A senior Congress leader on Wednesday said that the present regime at Centre is not the first government which has “offs and ons” with Pakistan and suggested finding out a modus vivendi to settle the problem of terrorism. Speaking during release of his book ‘Decoding a Decade: The Politics of Policymaking’ here, Manish Tewari also termed the demonetisation as “illegal” and expressed fear that people may lose confidence in rupee if demonetisation becomes a regular feature.
“Unfortunately, whether we like it or not, the destiny of 2.5 billion people living in South Asia is being held hostage to this (India-Pakistan) equation. And at some point of time, we have (had) this offs and ons with Pakistan for 67 years.
“This is not the first government which is doing it. Previous governments have done it. But, in my respectful opinion, at some point of time, we will have to find some modus Vivendi,” he said when asked about how to combat terrorism.
Tewari also picked holes in the government’s decision to demonetise Rs 1000 and Rs 500 currency notes, saying it is “illegal and a Tughlaqi farman” and raised questions over the move to introduce Rs 2000 note without amending the RBI Act in this regard.
He stated that the government cannot also restrict money withdrawal limits without invoking financial emergency in the country.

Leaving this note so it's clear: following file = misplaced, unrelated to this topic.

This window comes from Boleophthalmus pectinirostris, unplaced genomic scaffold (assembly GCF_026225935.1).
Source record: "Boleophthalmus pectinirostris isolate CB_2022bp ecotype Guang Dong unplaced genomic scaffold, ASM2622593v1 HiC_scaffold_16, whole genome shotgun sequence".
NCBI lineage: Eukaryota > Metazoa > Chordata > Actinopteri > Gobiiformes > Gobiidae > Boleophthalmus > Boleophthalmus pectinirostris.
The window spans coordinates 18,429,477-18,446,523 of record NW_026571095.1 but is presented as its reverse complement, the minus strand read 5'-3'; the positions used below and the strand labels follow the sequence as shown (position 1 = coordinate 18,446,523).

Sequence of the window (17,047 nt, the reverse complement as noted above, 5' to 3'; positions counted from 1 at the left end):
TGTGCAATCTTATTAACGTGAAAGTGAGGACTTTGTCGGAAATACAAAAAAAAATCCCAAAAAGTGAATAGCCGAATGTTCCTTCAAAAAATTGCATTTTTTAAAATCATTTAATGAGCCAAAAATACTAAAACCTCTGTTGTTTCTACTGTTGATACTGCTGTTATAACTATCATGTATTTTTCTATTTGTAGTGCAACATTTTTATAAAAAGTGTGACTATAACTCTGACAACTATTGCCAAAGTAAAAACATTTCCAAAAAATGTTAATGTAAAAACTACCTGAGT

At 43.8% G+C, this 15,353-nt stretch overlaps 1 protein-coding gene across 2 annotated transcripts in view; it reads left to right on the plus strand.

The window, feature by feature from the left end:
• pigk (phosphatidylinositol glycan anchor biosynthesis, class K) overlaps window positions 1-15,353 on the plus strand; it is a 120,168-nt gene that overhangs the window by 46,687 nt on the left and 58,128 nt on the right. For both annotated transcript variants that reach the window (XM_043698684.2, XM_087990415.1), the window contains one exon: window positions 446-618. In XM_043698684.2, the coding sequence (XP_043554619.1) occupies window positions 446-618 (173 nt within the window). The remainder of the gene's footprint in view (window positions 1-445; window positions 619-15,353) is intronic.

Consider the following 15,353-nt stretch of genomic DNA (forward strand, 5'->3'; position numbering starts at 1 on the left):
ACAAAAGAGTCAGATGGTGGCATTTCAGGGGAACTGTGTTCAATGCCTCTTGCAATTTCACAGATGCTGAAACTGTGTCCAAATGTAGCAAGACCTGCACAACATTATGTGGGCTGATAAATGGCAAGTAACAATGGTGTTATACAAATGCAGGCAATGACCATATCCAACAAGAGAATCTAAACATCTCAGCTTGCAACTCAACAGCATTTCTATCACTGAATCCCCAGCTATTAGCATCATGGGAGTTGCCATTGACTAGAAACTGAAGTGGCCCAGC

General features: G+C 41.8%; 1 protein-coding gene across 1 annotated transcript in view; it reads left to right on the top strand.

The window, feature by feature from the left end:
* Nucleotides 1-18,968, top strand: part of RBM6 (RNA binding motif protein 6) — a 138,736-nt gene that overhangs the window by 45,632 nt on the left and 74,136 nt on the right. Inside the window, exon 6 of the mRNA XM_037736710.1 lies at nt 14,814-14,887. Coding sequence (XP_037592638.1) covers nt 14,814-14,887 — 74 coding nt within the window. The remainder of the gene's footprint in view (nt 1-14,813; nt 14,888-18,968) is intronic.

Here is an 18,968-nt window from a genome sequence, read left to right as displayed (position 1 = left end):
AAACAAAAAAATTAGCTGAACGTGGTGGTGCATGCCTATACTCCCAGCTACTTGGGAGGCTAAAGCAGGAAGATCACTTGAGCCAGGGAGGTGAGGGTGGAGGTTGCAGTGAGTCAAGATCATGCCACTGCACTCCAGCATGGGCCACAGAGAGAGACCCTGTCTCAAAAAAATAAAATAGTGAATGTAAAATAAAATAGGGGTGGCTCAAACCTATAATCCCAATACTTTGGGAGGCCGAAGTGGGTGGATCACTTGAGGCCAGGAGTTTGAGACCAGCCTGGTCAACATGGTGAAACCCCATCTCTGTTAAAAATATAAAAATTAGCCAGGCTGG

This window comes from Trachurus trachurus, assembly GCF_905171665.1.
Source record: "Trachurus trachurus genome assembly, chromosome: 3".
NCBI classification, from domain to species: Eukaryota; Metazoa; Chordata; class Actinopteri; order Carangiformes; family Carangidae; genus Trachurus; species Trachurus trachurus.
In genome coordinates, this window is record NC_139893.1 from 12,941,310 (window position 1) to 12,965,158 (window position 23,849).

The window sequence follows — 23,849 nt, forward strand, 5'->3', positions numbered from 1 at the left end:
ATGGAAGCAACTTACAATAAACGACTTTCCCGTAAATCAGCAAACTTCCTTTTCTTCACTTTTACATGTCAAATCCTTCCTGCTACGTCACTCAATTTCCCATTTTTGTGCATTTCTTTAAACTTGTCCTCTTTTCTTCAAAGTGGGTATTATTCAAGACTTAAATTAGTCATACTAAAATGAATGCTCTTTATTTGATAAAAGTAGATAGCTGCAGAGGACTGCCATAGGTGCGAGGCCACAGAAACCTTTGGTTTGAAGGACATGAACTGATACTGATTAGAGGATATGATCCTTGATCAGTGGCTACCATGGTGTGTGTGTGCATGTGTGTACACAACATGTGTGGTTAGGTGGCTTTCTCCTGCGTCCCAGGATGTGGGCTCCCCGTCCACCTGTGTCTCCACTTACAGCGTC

“Inconvenience (caused to people) is second leg of it (the problem).
The Congress spokesperson also sought to know how the government allegedly estimated that there is six crores of black money in circulation.
“…are we going to make demonetisation a regular feature in the country today? And the danger out there is people will lose their faith in rupee (if demonetisation is done regularly). So, this move may actually undermine the confidence people have in rupee,” he said.
On asked about conflict between judiciary and executive, the lawyer-politician noted that the tension is created when executive intentionally tries to “appropriate” space it conceded to judiciary due to poor governance.
He said, if the executive wants to “re-appropriate” the space, it should be done through better governance and not through confrontation “which is unfortunately is being seen”.
“It is perfectly alright for the judiciary to have a different view. But if the tension is created with the intent of trying to appropriate that space, then you have a problem. After the SC struck down the NJAC bill, the current government has to not taken it really in the spirit in which it should have been taken,” he observed.
To a question, Tewari suggested the need for amending the anti-defection law, restricting it to “only those instruments which impact the stability of the government”.
He suggested the change was required to provide freedom of expression to MPs and legislators by freeing them from the fear of loss of membership for following a line that is independent of positions of their respective parties in instances barring money bills, no-confidence motions, etc.
“The anti-defection law was the step in the right direction..yes, it has had implications in terms of restricting the legislative space for members in Parliament and the legislatures… but there is a strong case for liberalising the anti-defection law, restricting it to only those instruments which impact the stability of the government,” he said.
The event was attended by former Union Ministers Veerappa Moily and Oscar Fernandes, CPI national secretary Atul Anjan and others.